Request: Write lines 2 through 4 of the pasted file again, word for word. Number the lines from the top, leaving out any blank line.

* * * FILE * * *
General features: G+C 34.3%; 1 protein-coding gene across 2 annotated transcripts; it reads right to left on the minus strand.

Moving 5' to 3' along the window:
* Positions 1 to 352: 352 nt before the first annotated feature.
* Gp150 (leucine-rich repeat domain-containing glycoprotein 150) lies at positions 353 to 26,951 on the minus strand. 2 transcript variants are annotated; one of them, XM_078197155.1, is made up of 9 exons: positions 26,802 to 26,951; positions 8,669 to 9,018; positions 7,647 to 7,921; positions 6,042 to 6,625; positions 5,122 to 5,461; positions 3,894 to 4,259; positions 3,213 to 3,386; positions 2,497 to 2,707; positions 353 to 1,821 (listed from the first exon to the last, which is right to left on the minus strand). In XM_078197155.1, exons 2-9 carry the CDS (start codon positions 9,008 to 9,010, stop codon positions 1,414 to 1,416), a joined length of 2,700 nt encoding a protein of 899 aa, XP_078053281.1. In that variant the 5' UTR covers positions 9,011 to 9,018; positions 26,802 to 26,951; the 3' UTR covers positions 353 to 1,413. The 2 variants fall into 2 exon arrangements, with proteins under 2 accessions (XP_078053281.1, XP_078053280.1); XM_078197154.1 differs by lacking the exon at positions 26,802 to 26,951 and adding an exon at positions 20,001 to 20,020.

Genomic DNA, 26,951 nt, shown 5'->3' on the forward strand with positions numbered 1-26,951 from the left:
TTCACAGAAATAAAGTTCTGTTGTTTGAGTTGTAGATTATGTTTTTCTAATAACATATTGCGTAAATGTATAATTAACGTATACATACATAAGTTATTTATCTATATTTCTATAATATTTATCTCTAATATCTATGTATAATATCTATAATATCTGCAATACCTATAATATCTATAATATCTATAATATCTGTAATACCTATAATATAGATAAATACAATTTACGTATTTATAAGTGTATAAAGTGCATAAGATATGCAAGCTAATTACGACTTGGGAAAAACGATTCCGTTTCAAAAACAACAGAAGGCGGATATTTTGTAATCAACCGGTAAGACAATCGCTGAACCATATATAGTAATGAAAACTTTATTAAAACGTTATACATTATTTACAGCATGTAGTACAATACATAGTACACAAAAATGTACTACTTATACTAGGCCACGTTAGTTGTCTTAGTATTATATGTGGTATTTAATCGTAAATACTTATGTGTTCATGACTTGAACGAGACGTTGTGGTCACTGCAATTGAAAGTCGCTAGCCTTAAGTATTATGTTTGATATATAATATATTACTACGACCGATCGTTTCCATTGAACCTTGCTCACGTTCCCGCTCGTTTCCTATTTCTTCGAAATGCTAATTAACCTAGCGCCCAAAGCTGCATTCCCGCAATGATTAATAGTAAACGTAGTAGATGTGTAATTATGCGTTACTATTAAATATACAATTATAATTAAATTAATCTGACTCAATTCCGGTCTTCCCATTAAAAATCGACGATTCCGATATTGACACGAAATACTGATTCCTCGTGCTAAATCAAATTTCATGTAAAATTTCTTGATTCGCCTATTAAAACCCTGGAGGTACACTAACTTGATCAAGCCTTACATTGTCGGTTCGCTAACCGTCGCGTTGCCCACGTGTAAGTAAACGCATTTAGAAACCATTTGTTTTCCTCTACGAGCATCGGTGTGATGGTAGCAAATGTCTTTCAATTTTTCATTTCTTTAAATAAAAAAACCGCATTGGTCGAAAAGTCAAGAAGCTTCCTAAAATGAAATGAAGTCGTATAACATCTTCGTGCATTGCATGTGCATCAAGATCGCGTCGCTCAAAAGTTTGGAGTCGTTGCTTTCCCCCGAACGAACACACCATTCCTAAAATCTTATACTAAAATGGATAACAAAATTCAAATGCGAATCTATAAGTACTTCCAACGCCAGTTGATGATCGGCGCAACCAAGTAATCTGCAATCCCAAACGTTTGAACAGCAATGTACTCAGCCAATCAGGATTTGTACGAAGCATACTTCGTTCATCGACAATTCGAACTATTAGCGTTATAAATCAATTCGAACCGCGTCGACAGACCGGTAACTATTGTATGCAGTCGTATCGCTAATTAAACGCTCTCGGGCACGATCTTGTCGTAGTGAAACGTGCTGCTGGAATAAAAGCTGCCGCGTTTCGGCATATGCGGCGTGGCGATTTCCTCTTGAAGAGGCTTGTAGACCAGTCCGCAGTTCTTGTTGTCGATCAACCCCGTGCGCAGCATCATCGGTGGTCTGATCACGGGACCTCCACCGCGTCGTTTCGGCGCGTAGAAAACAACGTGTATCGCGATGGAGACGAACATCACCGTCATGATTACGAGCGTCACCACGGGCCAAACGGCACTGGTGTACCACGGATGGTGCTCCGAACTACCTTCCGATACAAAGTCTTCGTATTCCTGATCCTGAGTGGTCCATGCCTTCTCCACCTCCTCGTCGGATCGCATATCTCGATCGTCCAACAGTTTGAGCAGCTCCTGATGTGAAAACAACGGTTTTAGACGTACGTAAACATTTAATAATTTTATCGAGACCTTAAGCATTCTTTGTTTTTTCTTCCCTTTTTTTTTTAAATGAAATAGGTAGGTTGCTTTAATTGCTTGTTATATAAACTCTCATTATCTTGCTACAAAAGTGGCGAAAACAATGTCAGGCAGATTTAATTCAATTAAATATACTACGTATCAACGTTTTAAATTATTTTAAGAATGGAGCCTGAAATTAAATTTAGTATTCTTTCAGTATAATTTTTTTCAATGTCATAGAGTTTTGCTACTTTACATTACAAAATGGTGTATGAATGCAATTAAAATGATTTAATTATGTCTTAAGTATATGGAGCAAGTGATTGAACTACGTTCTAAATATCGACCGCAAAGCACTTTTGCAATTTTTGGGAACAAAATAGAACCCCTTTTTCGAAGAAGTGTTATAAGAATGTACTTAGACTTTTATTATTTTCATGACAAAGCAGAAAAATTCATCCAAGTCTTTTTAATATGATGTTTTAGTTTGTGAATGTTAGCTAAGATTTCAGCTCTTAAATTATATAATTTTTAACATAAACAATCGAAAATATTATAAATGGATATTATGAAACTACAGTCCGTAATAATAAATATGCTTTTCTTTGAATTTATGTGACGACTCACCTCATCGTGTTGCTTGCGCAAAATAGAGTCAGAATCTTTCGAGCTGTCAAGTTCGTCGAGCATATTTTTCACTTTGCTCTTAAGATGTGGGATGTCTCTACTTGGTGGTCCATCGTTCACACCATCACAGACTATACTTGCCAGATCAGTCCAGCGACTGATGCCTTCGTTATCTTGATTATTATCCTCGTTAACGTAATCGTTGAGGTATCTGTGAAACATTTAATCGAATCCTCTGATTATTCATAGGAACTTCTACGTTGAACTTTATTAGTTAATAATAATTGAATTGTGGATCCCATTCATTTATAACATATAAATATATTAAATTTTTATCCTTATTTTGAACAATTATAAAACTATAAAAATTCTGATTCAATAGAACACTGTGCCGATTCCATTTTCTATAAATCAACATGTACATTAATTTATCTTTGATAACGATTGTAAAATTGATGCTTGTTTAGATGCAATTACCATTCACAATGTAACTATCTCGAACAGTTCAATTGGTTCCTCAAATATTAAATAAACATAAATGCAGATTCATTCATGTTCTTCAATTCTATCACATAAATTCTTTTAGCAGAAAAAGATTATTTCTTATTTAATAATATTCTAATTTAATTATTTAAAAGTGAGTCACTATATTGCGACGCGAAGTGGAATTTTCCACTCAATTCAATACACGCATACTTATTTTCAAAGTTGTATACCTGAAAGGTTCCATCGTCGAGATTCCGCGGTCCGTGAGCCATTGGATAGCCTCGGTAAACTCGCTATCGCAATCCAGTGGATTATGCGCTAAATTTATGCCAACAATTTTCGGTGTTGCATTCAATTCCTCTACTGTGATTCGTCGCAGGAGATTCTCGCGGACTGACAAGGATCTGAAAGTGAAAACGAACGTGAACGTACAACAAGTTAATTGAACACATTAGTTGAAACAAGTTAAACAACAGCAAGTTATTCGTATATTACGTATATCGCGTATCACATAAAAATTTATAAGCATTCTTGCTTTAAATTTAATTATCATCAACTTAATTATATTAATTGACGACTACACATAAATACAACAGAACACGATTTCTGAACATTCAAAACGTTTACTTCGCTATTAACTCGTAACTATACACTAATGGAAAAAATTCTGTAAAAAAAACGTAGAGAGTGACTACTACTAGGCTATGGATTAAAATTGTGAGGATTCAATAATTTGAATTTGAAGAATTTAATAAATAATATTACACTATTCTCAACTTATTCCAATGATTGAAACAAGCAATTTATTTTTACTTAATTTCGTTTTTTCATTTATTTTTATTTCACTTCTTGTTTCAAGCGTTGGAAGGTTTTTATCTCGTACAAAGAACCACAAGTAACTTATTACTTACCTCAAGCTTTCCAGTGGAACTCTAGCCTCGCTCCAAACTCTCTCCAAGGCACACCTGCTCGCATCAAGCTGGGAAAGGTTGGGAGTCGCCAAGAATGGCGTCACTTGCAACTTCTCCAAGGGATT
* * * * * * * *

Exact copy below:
Moving 5' to 3' along the window:
* Positions 1 to 352: 352 nt before the first annotated feature.
* Gp150 (leucine-rich repeat domain-containing glycoprotein 150) lies at positions 353 to 26,951 on the minus strand. 2 transcript variants are annotated; one of them, XM_078197155.1, is made up of 9 exons: positions 26,802 to 26,951; positions 8,669 to 9,018; positions 7,647 to 7,921; positions 6,042 to 6,625; positions 5,122 to 5,461; positions 3,894 to 4,259; positions 3,213 to 3,386; positions 2,497 to 2,707; positions 353 to 1,821 (listed from the first exon to the last, which is right to left on the minus strand). In XM_078197155.1, exons 2-9 carry the CDS (start codon positions 9,008 to 9,010, stop codon positions 1,414 to 1,416), a joined length of 2,700 nt encoding a protein of 899 aa, XP_078053281.1. In that variant the 5' UTR covers positions 9,011 to 9,018; positions 26,802 to 26,951; the 3' UTR covers positions 353 to 1,413. The 2 variants fall into 2 exon arrangements, with proteins under 2 accessions (XP_078053281.1, XP_078053280.1); XM_078197154.1 differs by lacking the exon at positions 26,802 to 26,951 and adding an exon at positions 20,001 to 20,020.